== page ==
Urgent Policy Recommendations around the situation in Nagorno-Karabakh

Urgent Policy Recommendations around the situation in Nagorno-Karabakh

photo credits: Marut Vanyan




On September 19, Azerbaijan initiated a large-scale offensive against Nagorno-Karabakh, marked by shelling and the targeting of key urban centers, resulting in extensive civilian displacement and casualties. Due to the nine-month blockade, and the lack of essential goods such as fuel, food, and munitions, as well as the significant power asymmetry favoring Azerbaijan, the Nagorno-Karabakh self-defense forces were overwhelmed. After approximately 24 hours of intense fighting, the Nagorno-Karabakh government was compelled to concede to all Azerbaijani demands, which included the disarmament of the Nagorno-Karabakh defense army and the dissolution of state institutions.


The Armenian government’s unilateral concessions have contributed to the current situation, effectively giving carte blanche and legitimizing President Aliyev’s aggressive actions on the ground.


This operation evidently received tacit approval from Russia. Moscow’s initial reaction was notably weak, and laid blame on Armenia for the situation. Furthermore, prominent Russian officials and propagandists have actively advocated for regime change in Armenia. There are also credible reports from the ground that Russian peacekeeping  forces withdrew from their positions in multiple locations during the Azerbaijani assault. Moreover, it appears that Russia already had a well-prepared PR strategy in place.


Both the EU and the U.S. have actively engaged in the peace process as mediators, and thus share responsibility for their failure to prevent the violence and the ensuing humanitarian catastrophe. There were multiple clear indicators that Azerbaijan was not acting in good faith. Despite these signs, in an effort to maintain Azerbaijan’s participation in negotiations, Western powers adopted a cautious approach in their statements and rhetoric. This included the U.S. blocking major actors from adopting a UNSC resolution on the blockade. Collectively, these actions conveyed a message to President Aliyev that there would be no consequences for resorting to military force.


U.S. Department of State official Yuri Kim affirmed just several days before the attacks that the “U.S will not countenance any effort or action short term or long term to ethnically cleanse or commit any atrocities against the Armenian people of Nagorno-Karabakh.” Yet this is precisely what happened.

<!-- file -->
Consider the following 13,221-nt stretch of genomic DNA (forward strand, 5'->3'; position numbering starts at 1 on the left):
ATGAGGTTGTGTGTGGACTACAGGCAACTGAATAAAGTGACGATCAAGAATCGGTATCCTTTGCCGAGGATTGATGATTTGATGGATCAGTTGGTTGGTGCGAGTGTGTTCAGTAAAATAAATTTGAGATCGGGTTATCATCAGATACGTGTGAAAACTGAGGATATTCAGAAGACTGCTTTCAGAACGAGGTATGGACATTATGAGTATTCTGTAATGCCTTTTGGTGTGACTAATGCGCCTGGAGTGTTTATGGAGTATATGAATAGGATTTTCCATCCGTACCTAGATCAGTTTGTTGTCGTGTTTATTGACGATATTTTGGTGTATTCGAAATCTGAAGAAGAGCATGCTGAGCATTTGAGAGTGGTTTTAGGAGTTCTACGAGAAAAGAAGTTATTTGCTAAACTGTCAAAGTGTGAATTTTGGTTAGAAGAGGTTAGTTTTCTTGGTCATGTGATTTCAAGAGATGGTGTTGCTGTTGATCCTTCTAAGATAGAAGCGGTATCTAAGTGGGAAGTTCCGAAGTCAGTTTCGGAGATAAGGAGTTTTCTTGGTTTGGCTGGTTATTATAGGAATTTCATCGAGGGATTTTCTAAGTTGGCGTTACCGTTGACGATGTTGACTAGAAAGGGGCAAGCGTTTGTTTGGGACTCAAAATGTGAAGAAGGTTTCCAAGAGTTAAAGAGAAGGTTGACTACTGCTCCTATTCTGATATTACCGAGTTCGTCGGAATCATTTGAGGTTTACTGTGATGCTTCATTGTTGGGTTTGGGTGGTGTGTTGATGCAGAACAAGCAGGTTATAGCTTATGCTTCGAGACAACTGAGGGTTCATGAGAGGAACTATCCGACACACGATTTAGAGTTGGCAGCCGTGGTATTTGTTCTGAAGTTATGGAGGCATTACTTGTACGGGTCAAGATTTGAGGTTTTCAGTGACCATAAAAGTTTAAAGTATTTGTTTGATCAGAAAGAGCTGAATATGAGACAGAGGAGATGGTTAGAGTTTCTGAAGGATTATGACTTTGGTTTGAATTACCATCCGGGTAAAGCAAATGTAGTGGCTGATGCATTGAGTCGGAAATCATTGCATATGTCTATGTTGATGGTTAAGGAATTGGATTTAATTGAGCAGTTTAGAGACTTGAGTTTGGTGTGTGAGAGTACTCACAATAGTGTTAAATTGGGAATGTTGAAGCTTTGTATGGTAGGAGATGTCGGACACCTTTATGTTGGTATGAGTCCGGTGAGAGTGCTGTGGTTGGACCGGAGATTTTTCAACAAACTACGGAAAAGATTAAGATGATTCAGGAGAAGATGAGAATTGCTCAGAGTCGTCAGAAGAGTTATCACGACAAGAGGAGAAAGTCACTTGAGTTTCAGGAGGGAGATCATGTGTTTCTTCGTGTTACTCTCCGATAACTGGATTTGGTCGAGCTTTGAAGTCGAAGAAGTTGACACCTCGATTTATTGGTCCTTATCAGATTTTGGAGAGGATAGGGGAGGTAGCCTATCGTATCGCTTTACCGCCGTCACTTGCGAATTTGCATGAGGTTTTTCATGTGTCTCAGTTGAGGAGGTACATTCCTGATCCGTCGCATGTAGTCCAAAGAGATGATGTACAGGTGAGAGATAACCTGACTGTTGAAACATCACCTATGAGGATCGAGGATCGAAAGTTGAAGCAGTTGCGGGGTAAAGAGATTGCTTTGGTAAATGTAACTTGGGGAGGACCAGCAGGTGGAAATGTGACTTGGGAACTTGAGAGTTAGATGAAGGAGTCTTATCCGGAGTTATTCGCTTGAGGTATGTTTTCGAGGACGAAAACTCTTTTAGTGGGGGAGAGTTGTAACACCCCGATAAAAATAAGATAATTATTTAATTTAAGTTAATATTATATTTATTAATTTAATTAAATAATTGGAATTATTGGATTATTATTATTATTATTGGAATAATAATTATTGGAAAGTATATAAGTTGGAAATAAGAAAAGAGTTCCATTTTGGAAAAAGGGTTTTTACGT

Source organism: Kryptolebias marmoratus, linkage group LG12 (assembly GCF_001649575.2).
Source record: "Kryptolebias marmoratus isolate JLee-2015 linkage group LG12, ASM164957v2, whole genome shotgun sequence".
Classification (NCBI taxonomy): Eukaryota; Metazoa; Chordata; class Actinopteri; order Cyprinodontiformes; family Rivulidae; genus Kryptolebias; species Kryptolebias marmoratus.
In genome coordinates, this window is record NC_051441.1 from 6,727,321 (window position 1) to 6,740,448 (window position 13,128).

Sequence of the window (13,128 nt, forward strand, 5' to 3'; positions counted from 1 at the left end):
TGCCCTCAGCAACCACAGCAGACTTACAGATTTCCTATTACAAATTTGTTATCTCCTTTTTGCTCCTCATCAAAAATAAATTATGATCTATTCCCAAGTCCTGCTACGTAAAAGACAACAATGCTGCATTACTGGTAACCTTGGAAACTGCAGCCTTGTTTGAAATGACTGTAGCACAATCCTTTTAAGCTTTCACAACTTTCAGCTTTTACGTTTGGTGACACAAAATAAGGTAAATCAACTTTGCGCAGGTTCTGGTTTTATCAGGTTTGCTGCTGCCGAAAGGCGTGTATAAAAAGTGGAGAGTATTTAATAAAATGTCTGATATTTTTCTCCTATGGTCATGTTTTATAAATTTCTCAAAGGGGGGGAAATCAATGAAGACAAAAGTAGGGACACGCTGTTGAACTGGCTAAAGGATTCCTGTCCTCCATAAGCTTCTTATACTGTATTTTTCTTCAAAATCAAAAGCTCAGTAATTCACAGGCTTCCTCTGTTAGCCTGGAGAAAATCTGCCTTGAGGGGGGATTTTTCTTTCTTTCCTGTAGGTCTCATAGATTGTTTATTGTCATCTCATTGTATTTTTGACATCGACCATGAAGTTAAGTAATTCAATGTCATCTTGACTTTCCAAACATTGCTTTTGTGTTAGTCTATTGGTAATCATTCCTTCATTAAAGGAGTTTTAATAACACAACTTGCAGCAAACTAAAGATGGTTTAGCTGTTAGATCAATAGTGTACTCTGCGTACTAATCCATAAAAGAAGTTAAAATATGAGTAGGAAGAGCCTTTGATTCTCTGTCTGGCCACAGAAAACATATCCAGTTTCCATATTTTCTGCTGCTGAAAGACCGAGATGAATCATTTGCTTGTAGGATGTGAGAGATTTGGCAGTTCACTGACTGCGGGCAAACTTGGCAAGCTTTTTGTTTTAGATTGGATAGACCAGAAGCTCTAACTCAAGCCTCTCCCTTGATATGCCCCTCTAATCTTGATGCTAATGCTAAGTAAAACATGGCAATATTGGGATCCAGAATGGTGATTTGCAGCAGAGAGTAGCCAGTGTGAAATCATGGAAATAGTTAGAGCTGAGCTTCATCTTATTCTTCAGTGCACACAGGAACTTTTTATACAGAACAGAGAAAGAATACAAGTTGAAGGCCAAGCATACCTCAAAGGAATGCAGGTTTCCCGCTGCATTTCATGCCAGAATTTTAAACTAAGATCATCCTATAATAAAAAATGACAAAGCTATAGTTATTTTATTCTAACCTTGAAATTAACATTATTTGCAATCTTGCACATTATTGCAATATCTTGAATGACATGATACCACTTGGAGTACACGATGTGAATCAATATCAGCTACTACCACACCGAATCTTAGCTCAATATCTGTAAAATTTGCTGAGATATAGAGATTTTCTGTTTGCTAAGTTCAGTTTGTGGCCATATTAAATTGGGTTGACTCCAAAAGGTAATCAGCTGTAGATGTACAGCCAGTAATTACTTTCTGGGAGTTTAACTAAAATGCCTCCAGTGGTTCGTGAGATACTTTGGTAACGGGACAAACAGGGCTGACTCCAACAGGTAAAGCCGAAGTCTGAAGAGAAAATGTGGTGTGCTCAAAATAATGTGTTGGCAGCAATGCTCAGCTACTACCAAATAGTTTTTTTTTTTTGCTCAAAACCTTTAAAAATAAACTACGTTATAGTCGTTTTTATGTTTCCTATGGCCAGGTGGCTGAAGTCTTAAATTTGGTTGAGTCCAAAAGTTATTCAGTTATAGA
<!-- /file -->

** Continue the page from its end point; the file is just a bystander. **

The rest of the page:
Humanitarian Situation


This brief war has led to a humanitarian catastrophe on the ground. The scarcity of essential supplies in hospitals has led to the loss of many wounded patients. Stepanakert is presently inundated with thousands of displaced individuals, a significant portion of whom have no access to shelter, compelling them to sleep in the open streets. The absence of electricity and gas has pushed residents to build fires in public areas for warmth and cooking. Furthermore, Azerbaijani forces are positioned on the city’s outskirts, posing a direct threat to the civilians and intensifying panic among the population.


The situation in the regions is even more dire. Entire towns and villages find themselves encircled by Azerbaijani forces, effectively cutting off access to vital necessities such as food, medicine, and electricity. There is a growing number of individuals who are wounded, missing, or deceased. This includes both fallen soldiers and civilian casualties.


Hundreds of civilians are still missing, leaving their loved ones without any information about their location or well-being. In Martuni, there are so many bodies that civilians are unable to bury them, and have resorted to storing them in a local gymnasium.


Given recent instances of how Azerbaijani forces have treated Armenian civilians they come into contact with, including reports of torture, mutilation, and murder, there are legitimate and deeply concerning fears for the safety of Armenians. As the disarmament process of the NK defense forces progresses, the already vulnerable Armenian civilians find themselves entirely defenseless.


Policy Recommendations


We recommend that international actors, particularly the U.S. and EU as well as various organizations to put pressure on Azerbaijan to:


  1. Immediately allow unimpeded access of humanitarian aid to the region.
  2. Establish a humanitarian corridor that facilitates the voluntary, safe, and dignified exit of the Nagorno-Karabakh population to Armenia. Everyone we have spoken to on the ground wants this humanitarian corridor. Prevent punitive measures or repression against Nagorno-Karabakh's current and former political and military representatives, including government officials and civil servants. 
  3. Embark on a concerted fundraising campaign aimed at furnishing accommodation, sustenance, and essential provisions for those resettling in Armenia. This assistance will expedite their integration and foster the emergence of employment prospects. Furthermore, to receive advisory support from the EU to enhance the efficient execution of this endeavor. 
  4. Address the aftermath of military operations, including the retrieval and identification of deceased individuals, search and rescue operations for missing personnel and prisoners of war, and a steadfast commitment to International Humanitarian Law. Ensure international access to regions that have come under Azerbaijani control since September 19, particularly those inhabited by civilians and where individuals are missing, is crucial for their rescue and well-being.
  5. Ensure an immediate international presence in Nagorno-Karabakh, established independent media outlets must also be allowed access. 
  6. Demilitarize civilian-populated areas, and facilitate the withdrawal of Azerbaijani forces to their positions prior to September 19.